Movie Review: ‘Green Room’ R | 1h 35min Director: Jeremy Saulnier Writer: Jeremy Saulnier Stars: Anton Yelchin, Imogen Poots, Alia Shawkat by Jason Koenigsberg Patrick Stewart is one of the most talented actors […]
Patrick Stewart is one of the most talented actors of his generation and we are blessed to have him every time he graces the screen. From Captain Picard in Star Trek to Professor X in X-Men and everything in between he has proven himself a force to be reckoned with in film, television and stage with regal elegance. Audiences have never seen him in a role quite like the villainous skinhead Darcy in Green Room. Patrick Stewart sheds his classy demeanor to play a low life trying to kill some young punk rockers to cover up some seedy activity involving drugs and murder.
The film opens up with a shot of Anton Yelchin sleeping. When he wakes up he finds that he is in a van in a cornfield and his friends/bandmates are all passed out drunk. They irresponsibly let the battery die and the van is empty on gas. This opening shot enforces that the events that are about to unfold in this film will be a rude awakening to the main character and his low rent, punk rock friends.
They get a gig performing at an isolated, shady venue that is filled with rednecks. One of the band members stumbles into a room and witnesses something he was not supposed to, and as a result the band is held against their will in a room while the white supremacists led by Patrick Stewart decide how they can dispose of them. That is the plot in a nutshell and what follows are some truly harrowing events that even the ones lucky enough to survive will not escape without some serious physical and emotional damage.
One of the aspects that stood out right away in Green Room is the cinematography. Every shot there is a noticeable amount of green. Sometimes it is blatant with birds eye view shots of forests in the Pacific Northwest, other times it is the lighting that always utilizes a greenish hue. Some shots just contain an image on screen that is green like an emerald dangling from the rear view mirror in the van. This green motif could be used to symbolize nature and how the characters are going to have to fight against the evils of human nature to survive, but it most likely represents the sickness that inhabits some humans.
Green Room is an intense story of survival, reminiscent of Deliverance (1972), or more recently The Revenant (2014). Unlike those films, it embodies similar themes and gruesome images but in a claustrophobic setting. Instead of these characters fighting to survive against the forces of nature, they have to use their ingenuity to survive against the brutal, dark side of human nature.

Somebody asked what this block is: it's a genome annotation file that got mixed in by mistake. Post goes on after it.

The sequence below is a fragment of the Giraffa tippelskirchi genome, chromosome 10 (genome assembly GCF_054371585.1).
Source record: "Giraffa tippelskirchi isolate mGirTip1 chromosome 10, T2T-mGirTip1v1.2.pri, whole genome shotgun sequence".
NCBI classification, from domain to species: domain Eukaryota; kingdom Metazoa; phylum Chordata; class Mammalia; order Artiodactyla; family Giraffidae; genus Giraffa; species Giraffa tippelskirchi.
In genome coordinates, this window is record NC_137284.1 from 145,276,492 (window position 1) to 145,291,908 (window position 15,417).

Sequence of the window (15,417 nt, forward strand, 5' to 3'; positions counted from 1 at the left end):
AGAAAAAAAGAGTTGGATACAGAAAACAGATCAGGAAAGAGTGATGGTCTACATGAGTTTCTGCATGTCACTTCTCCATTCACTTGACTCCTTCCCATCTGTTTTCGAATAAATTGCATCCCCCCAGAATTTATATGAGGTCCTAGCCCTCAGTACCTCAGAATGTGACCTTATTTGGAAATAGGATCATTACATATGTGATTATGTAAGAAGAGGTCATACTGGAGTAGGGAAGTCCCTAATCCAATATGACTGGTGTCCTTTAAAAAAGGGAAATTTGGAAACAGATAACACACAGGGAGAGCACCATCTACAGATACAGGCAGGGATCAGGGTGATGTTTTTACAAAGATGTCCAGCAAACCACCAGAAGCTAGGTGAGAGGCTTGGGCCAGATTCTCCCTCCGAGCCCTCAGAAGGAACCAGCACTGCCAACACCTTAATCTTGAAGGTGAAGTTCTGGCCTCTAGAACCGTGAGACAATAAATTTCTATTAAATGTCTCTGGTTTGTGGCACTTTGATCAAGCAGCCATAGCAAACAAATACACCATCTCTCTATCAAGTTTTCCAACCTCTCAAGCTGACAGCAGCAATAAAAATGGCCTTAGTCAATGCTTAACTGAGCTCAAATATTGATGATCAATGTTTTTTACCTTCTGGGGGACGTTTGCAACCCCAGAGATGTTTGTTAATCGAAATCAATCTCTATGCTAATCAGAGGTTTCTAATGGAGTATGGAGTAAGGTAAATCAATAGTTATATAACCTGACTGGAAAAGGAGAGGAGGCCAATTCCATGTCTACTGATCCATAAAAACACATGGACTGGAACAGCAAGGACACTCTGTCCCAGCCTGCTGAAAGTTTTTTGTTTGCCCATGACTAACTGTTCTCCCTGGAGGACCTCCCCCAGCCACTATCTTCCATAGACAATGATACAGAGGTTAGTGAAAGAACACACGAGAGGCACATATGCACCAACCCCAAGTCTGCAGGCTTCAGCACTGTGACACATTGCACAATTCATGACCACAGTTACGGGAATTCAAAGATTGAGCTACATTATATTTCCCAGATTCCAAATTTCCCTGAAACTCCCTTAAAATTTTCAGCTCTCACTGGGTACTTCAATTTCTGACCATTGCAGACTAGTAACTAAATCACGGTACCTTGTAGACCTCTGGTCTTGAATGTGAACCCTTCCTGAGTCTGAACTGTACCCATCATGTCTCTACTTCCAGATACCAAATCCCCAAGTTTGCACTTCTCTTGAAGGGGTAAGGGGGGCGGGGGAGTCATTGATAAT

One cannot discuss Green Room without mentioning the violence and it is extremely graphic. However, not once does this movie ever glorify the violence it portrays. In fact, the way that the violence is depicted in this film is done effectively and responsibly. It is refreshing that a movie shows the ramifications of violence. The gore reminded me of the way David Cronenberg depicts violence and showing how horrific it is by being realistic as he has in many of his films, most notably A History of Violence (2005). Green Room has a very matter of fact quality to its action that resonates as being a mature film for mature moviegoers, not for teenagers looking to find the next big horror franchise.
One demerit for Green Room is the way the film developed its characters. The cast is talented and they are given time to develop during the first act before all hell breaks loose, but whether it was the dialogue or the direction or the actors themselves not having enough chemistry together, the audience never really cares enough about any of these characters. Once terrible things befall them, the only reason there is an impact is because the violence is so brutal and not because we are emotionally invested in this down on their luck band. In fact, the graphic violence helps to make the audience care about these characters because without it, there might have been no emotional response.
Also, this may have been intentional since early on we see these characters doing some unsavory acts themselves, nothing as awful as murder, but they do siphon gas from a random car. By not having any redeeming qualities, the events in the movie had to unfold the way they did, otherwise the audience would not care at all what happens to these characters. Also I think the lack of any characters being true heroes helps the film. What they do at the beginning ties into the final scenes at the end because those that survive might have trouble convincing the authorities of everything that happened.
Ultimately, Green Room is an intense story of survival for a band of punk rockers pitted against a band of Neo Nazis. Patrick Stewart gives a stand out performance as an unlikely leader of a group of skinheads. Its flaws actually turn out to enhance the film and make its weaknesses not stand out as much as they should have.
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